And one last bit of "strange" news. A couple of days ago my little Pomeranian ran off. He escaped through an open door and began his version of a road trip, visiting all the neighbors. He got only as far as across the road before trouble struck.

I found him with his fur tangled on a "sticker bush" (the thorny stalk of a wild rose), hopelessly restrained and barking for help. Some dog, huh? Gets over powered by a wildflower and needs to be rescued. I was just happy that he did not get run over, since he his quite deaf and would never hear the truck/snow machine/4 wheeler coming.

Tuesday, April 20, 2010

Rain; 4-19-10

Wow, that looks weird. But it's a good weird.

Laying in bed I thought I heard a strange sound. Was it wind blowing? Hard to tell in my groggy, semi-slumber state, but sleep can be elusive so I didn't investigate further.

Now it's morning and a look out the window reacquaints me with an old friend I haven't seen for months...Mr. Rain.

Rain is something of a "snow bird". With the onset of winter he packs his bags and heads south in search of warmer temps. I suppose the harsh cold of the Alaskan winter is a bit much for him.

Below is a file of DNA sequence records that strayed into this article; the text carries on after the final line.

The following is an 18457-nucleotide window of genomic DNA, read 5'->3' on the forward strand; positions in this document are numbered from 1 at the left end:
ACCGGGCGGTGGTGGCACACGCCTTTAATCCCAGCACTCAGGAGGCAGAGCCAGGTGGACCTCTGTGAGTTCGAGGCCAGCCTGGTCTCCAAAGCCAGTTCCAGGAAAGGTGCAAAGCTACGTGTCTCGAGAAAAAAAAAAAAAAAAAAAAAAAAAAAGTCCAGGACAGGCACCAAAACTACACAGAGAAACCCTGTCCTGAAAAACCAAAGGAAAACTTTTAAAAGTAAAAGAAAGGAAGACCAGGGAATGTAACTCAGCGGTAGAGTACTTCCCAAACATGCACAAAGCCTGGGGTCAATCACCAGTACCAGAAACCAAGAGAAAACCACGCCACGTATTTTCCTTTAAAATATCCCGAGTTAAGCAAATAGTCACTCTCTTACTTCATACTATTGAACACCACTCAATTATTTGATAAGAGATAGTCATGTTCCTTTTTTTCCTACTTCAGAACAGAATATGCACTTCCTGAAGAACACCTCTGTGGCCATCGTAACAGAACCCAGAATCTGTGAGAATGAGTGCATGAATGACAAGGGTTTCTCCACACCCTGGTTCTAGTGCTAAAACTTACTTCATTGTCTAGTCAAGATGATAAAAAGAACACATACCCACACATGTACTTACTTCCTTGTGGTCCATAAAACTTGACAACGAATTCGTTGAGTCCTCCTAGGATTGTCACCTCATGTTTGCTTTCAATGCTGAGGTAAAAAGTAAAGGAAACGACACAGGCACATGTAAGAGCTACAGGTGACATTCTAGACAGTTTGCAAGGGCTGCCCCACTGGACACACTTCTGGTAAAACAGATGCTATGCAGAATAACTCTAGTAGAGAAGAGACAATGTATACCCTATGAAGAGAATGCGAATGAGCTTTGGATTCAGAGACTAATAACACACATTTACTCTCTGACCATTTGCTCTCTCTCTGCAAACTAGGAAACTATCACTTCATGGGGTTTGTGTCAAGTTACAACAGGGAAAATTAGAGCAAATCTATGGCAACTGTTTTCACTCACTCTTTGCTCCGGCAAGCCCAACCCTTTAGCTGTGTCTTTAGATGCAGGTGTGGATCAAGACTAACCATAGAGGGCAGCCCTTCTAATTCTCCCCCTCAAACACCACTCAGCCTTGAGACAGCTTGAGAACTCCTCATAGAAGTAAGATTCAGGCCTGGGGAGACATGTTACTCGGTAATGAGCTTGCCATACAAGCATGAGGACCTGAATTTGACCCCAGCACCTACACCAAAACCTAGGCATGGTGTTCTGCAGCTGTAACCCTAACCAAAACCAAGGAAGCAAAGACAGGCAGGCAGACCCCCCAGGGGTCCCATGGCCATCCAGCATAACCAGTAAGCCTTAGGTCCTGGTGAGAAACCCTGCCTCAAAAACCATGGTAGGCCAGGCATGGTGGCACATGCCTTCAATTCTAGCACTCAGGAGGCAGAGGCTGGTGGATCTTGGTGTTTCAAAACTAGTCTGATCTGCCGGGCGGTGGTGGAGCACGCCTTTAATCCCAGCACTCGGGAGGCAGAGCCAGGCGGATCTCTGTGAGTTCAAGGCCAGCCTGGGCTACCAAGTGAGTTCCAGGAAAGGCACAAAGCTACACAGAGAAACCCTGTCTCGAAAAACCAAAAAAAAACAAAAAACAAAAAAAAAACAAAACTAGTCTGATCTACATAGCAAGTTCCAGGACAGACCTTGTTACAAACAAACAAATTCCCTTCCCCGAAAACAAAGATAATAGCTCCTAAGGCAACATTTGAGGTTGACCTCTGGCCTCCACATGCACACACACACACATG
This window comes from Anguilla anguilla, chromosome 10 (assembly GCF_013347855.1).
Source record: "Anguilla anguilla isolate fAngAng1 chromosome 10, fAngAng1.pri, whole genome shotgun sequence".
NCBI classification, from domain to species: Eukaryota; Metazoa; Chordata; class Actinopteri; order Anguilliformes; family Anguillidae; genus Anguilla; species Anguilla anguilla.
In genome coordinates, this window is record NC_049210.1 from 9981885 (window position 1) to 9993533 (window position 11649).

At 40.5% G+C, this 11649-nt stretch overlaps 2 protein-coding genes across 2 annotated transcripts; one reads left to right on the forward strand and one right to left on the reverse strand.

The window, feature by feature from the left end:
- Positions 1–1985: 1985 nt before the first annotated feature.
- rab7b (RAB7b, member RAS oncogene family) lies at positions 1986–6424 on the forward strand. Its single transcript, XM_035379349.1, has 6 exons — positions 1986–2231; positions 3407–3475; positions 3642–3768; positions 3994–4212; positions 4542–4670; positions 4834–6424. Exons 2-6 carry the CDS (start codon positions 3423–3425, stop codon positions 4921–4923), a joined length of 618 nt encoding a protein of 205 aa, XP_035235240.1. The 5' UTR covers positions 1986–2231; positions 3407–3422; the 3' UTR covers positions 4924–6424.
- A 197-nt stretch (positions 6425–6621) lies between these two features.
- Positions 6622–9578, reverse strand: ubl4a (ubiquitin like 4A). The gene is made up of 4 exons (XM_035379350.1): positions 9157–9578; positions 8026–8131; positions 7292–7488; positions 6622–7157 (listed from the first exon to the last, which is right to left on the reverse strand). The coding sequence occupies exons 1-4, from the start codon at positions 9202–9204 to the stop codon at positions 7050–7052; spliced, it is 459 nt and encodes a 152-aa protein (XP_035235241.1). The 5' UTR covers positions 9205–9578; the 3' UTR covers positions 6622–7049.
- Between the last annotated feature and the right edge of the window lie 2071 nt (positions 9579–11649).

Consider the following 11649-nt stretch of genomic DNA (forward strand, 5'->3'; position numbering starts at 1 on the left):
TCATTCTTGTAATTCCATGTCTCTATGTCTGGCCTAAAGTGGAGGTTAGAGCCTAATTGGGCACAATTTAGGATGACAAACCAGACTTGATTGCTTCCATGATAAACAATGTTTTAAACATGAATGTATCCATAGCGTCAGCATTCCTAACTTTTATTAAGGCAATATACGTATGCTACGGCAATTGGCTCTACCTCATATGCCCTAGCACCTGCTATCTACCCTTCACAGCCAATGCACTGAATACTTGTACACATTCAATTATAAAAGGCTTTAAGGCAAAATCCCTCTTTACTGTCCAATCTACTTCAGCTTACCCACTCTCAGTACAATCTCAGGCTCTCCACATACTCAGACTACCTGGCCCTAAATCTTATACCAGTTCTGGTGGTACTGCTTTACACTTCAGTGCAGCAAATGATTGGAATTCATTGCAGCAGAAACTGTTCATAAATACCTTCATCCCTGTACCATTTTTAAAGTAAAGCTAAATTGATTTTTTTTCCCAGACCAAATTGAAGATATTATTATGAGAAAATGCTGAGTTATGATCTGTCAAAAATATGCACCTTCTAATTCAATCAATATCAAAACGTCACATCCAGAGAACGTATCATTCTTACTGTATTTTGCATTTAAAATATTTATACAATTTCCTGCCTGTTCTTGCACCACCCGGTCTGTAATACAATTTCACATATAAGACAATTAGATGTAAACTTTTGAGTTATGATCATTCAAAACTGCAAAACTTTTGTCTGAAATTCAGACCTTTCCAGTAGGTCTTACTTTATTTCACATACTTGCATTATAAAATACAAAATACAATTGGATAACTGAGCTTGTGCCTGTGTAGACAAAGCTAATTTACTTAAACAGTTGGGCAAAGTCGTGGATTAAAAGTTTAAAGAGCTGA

Yet he does not leave us in a meteorological vacuum; his cousin, Mr. Snow always seems to move into Rain's recently vacated premises. Snow has been our...friend?...tenant?...guest? about companion. Snow has been our companion for these past six months. We've enjoyed the time together, but half a year is a long visit; now its time to go.

The problem, this year as every year, Snow never wants to leave. He's like that annoying uncle you see in old movies; the guy who comes for a "visit", makes himself at home and quickly takes over. He'll soon wear out his welcome but it never seems to bother him a bit; he's having a great time and could stay forever. Only problem is, every one else would like to get him out the door. But how?

One hundred and eighty days of winter is fine for us, but when the sun proclaims the arrival of spring, with warmer temps and longer days, we are ready for the transition into summer; eagerly anticipating the change.

I guess Snow never got the memo. He's been spreading himself around like he has no plans on leaving. A fine way to repay our hospitality.

Last fall we welcomed him with open arms, as we do every year. We gave him run of the house and told him to settle in and make himself comfy. We were glad he'd come. We couldn't get enough of him. He just seemed to make life so much better.